On Friday, the Vanguard joined new City Manager Dirk Brazil and former City Manager John Meyer, who, coming off retirement at UC Davis, sat down with the incoming city manager and asked how he could help. Dirk Brazil said that he wanted to do some sort of assessment, to find out where the city was at this point in time, but he didn’t have the time or the background to be able to do it.
What emerges out of the Meyer report, according to Mr. Brazil, “is a clear roadmap for the future.” He said, “What really comes out of that report is how much organizational and workforce work is needed.” He said they want to know “how can things operate better,” but the key point, he said, is “we’re already doing a lot of what’s in there.”
The key thing from both Dirk Brazil and John Meyer is that this was not intended to be an exhaustive report. Rather, they wanted to look at three aspects of the city: Climate, Organizational Structure and Customer Service. This was not a wholesale review of the city, but rather a review of three things.
John Meyer told the Vanguard that his biggest surprise is that, despite all of the morale issues and organizational problems that he identified in his report, a lot of people are still dedicated to public service and still carry the banner.
“The ranks of city staff remain full of individuals still fully committed to public service and dedicated to finding efficient ways to continue the delivery of services,” John Meyer wrote in his report.
“This is not to say they are not highly critical of some of the methods and style used to achieve budget reductions. Indeed, they seem to fully recognize larger economic trends and that expenditure reductions were necessary. However, most individuals were critical of the manner in which budget reductions were communicated and that there seemed to be more outreach with community than with staff. Staff seems committed to public service despite their concern with historic leadership,” he continued.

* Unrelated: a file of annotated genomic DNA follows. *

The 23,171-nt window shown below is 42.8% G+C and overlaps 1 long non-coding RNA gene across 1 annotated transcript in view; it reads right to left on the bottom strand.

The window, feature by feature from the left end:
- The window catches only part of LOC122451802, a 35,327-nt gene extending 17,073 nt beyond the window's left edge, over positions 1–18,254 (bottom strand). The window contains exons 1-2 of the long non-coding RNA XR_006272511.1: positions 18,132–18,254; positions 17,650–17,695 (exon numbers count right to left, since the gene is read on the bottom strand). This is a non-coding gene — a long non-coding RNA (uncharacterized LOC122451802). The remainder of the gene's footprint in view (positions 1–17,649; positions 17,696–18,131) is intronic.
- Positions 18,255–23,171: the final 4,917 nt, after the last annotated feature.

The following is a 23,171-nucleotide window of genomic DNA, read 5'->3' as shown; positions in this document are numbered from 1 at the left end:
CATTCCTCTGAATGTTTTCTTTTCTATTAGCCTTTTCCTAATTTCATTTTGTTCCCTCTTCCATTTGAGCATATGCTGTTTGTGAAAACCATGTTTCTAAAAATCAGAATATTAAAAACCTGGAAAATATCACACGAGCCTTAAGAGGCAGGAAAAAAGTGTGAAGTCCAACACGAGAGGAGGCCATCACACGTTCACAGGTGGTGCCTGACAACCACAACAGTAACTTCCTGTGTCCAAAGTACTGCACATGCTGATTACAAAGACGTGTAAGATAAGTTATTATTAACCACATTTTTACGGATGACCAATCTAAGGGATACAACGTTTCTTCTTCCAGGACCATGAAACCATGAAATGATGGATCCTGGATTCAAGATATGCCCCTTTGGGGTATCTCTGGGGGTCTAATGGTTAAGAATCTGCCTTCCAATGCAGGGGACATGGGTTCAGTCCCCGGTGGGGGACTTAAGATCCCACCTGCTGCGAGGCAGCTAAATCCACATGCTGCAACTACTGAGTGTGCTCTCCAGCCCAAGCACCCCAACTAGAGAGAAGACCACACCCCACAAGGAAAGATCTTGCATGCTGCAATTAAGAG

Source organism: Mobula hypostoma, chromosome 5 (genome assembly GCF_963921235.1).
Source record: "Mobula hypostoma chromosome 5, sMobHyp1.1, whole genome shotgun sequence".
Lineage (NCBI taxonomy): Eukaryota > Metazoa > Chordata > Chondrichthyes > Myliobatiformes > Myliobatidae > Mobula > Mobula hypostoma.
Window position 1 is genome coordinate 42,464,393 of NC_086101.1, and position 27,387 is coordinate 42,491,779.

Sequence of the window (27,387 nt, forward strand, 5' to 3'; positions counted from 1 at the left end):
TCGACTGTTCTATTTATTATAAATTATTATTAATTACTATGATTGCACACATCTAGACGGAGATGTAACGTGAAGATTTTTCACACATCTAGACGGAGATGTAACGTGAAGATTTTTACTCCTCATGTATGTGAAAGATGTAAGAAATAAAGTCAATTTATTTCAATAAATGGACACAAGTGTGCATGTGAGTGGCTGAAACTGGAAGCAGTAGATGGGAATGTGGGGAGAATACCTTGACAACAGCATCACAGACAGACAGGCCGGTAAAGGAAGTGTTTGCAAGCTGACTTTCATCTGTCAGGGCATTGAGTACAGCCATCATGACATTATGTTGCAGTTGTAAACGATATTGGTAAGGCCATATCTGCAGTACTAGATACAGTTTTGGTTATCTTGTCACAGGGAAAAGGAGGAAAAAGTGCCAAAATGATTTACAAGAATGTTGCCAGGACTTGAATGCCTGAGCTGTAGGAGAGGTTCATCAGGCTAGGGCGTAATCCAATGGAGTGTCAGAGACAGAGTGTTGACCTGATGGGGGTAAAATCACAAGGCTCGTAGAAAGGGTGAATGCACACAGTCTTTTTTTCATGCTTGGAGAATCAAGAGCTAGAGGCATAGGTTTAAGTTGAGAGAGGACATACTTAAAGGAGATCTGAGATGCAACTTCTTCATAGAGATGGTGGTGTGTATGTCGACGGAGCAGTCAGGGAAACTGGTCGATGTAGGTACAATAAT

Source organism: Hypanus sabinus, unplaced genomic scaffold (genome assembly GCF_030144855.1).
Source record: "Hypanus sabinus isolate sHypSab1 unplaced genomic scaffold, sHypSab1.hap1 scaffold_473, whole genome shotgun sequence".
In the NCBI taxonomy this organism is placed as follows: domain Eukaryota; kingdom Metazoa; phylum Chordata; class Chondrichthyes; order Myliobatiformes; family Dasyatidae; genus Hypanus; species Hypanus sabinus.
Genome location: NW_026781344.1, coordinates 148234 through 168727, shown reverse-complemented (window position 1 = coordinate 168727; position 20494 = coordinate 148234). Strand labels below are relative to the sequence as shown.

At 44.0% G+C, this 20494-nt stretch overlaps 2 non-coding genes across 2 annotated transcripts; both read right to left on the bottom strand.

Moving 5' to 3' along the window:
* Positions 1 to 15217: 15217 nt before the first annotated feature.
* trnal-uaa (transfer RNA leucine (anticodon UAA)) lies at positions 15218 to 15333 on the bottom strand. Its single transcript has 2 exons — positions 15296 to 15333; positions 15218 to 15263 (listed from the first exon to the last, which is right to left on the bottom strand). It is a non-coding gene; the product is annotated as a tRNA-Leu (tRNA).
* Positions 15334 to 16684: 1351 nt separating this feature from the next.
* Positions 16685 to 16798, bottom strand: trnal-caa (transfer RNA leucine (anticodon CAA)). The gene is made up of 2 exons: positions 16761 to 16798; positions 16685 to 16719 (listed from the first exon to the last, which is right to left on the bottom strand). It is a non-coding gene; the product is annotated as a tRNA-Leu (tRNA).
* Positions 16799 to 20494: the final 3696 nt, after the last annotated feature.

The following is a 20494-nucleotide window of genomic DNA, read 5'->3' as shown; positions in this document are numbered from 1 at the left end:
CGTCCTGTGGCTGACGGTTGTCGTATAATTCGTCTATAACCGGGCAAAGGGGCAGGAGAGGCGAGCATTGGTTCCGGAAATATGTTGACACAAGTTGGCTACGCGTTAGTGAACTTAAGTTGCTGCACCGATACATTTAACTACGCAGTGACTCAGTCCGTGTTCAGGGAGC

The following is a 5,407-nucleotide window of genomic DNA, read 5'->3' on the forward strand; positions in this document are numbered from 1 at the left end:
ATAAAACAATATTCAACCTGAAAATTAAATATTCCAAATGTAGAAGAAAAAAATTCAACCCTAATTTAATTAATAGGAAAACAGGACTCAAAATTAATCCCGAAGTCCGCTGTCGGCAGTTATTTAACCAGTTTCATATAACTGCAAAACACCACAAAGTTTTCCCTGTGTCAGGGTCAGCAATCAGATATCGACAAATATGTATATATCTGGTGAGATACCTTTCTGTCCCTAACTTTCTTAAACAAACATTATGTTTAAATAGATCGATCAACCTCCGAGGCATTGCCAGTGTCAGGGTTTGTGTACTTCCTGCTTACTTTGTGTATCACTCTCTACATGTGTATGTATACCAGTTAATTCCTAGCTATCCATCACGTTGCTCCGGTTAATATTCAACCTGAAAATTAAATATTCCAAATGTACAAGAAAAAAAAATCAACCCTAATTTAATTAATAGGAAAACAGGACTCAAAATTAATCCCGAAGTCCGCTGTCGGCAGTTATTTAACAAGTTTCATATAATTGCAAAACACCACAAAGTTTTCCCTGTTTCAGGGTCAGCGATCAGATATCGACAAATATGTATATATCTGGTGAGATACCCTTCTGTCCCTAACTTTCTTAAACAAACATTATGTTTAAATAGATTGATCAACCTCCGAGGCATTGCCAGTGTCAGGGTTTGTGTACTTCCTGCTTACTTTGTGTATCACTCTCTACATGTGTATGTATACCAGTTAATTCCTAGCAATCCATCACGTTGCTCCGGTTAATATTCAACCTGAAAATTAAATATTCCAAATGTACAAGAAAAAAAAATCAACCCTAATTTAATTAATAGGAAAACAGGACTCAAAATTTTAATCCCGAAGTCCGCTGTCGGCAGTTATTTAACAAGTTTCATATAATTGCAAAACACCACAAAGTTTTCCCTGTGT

“While need for budget reductions [are] widely acknowledged, perceived lack of engagement with staff has left widespread bitterness,” John Meyer wrote in his report. “Staff seem to fully understand the economic forces that required budget reductions. However, there is a widely held view that limited communication to staff on budget reductions aggravated an already difficult situation. Certainly, there was urgency to implement budget reductions, but some events have achieved the status of legend within the organization.”
It is perhaps easy to read into this report a wholesale criticism by staff of the previous leadership. But John Meyer at the same time made it clear that, while the report is critical of current climate, and he sees clearly the need to have open conversations with employees and to listen to their concerns, this should not necessarily be read as a criticism of the past practices.
Given the magnitude of the economic meltdown, the city had to act fast and he fully believes if some of the actions were not taken, the city wouldn’t be in recovery. So, while he may have supported some of the organizational changes – particularly the big merger involving Community Development – he described it as being effected on paper, but on the ground it never worked as intended.
As he wrote, “In recent years, the department heads for Public Works and Community Development have reported to a position entitled General Manager. This position was to oversee all development and infrastructure including capital projects. While there is merit in this approach, such coordination never materialized.”
With the General Manager position now vacant, Mr. Meyer suggests that “the city would be better served by these department heads reporting directly to the City Manager and resources from the General Manager position being reallocated to needs within these departments.”
John Meyer explained that the focus of this report was on general government but, given the turmoil over the fire department, it seemed a little surprising that he avoided public safety altogether. However, John Meyer was one of the leading proponents of joint management when he was a Vice Chancellor at UC Davis. He had overseen the merger, and he has a close relationship with Chief Nathan Trauernicht.